Bring on the winter steelhead run on the Rogue River, Oregon! Had one steelhead on this day, but it came unglued. Would have been a double (bird and fish) McNabb.
The mild temperatures, clouds and light rains continue to dominate the Rogue Valley weather as we enter early June. The river is flowing at a fair clip about 2100 CFS at the above pictured area. The final fish count for the winter steelhead run is 14,255 fish. There are already 103 summer steelhead counted into the upper river above Gold Ray Dam. The spring chinook numbers are rising daily the count now being 8,662 salmon. A good spot to intercept a “springer” with a fly is a natural crossing over a gravel bar. Early in the morning or late in the day is often a best time for such a feat. I like it when the fish can be seen moving through such water all day long. Then you know that you are right on a peak of the run! Good fly patterns are the Carpetbagger series, Muddy Buddies and generally long dark leech patterns.
Here’s the mid-week look at Spring salmon on the upper Rogue River. There is a lot of water flowing. I checked the CFS this day at 4,400. That didn’t discourage me for I was headed for a gravel bar again. There was a fresh beauty to the Rogue Valley skyline.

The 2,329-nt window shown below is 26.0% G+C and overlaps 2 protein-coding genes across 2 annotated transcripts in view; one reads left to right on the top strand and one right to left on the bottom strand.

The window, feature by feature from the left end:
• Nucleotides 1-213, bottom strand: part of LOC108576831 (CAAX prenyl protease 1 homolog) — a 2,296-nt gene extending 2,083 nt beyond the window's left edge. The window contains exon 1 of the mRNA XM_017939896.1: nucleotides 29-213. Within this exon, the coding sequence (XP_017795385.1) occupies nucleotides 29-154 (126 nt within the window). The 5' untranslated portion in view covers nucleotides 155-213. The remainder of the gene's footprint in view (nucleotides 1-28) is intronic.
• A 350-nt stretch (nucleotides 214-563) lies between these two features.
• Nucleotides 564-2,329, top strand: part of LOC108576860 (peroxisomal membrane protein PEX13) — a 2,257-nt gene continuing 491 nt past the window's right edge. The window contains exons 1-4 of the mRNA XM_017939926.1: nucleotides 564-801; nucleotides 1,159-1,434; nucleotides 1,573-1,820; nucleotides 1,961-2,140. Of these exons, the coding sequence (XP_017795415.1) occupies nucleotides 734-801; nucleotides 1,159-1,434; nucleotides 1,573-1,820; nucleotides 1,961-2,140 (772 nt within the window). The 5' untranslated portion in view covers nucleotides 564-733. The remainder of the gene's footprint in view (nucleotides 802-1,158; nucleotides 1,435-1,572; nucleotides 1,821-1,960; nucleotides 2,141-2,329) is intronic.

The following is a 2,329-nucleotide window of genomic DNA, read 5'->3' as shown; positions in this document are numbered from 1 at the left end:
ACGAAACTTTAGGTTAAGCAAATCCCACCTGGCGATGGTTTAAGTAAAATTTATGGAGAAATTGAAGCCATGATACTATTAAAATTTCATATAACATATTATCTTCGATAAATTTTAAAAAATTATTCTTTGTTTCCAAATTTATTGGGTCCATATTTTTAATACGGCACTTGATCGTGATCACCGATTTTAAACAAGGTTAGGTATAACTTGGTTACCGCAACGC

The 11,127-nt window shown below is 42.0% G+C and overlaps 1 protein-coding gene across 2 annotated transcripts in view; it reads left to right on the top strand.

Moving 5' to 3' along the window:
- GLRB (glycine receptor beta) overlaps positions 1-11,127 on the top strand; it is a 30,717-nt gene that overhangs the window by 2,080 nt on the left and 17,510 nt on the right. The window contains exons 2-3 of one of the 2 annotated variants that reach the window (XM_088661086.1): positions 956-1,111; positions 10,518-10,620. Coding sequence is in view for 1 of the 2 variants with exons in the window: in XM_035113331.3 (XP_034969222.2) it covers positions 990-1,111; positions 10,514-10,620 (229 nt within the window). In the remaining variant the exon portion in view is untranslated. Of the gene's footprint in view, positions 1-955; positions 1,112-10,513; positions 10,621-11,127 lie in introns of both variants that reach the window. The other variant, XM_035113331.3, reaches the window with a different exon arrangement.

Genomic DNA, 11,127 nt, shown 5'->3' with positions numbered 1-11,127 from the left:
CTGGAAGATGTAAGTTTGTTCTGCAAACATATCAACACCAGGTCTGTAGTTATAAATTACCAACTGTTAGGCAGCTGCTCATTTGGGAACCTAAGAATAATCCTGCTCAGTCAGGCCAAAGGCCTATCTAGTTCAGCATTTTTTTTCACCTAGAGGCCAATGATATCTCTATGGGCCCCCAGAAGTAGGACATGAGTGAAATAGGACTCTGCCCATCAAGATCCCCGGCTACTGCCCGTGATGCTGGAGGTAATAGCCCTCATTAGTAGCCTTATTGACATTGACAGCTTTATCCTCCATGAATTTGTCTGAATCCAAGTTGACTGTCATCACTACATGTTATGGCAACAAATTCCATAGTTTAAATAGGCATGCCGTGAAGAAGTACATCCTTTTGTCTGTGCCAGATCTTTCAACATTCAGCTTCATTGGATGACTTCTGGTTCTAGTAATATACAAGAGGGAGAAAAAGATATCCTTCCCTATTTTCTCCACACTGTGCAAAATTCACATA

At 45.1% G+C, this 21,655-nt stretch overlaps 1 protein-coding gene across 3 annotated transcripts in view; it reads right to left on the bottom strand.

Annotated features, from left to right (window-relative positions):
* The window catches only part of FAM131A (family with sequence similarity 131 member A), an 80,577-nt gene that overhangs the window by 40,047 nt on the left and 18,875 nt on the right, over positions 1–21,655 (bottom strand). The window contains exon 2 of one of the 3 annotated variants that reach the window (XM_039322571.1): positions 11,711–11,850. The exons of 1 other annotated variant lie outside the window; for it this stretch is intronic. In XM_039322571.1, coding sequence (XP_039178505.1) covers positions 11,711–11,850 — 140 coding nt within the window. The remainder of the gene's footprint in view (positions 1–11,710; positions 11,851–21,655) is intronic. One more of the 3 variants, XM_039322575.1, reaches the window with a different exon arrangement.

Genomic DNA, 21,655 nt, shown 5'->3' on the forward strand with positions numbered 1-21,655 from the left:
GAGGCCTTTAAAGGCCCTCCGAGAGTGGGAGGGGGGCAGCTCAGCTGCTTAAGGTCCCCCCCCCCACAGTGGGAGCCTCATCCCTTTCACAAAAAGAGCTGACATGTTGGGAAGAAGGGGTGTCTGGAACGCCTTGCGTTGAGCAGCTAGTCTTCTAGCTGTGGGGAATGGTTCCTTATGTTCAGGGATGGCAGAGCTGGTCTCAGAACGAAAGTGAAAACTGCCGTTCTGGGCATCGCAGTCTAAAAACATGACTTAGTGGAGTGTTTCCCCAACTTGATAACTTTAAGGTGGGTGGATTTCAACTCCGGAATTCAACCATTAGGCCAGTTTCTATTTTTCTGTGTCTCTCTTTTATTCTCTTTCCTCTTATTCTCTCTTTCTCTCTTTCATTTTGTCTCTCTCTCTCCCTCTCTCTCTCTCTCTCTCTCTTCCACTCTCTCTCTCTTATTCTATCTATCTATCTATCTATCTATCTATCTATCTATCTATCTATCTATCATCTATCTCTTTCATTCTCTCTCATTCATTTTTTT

While the Rogue River flow is up, the tributaries have diminished. This is a good time to check and learn the basalt rock bottom. Knowledge like that can come in handy when one has to cross at a higher future flow.
The Rogue’s flow swelled along the river banks. A wide flooded area offers opportunity to fish many migration lanes. With the Rogue’s Spring chinook count only up to about 1,300, there just has not been a lot of movement to note.
The Salmonbagger was fished extensively. Naturally the G.R. Hare’s Ear was attached as a dropper fly.
Spring fills me with energy and optimism. There is no fresher time of year.
It’s Steelhead Weather on the Upper Rogue River, Oregon. This means cold, foggy mornings with sometimes–if you’re lucky–clearing up in the afternoons. Today was exceptionally clear and bright. The chill, however, remained in the air and in the water. A visit to the middle Rogue River brought one fish to hand.
Earlier this week trips to Takelma on the upper Rogue River, the hatchery section and Rogue Elk Park were fun but the large steelies and coho eluded us.
All in all a slow cold start to December. Let’s hope for some rain and the fish counts to rise.
Out on the Upper Rogue River in the drifter with you on the oars & me twitching a Carpetbagger aka Selbicky’s “Magic” Fly is my favorite place to be. Looking for the big fall steelies…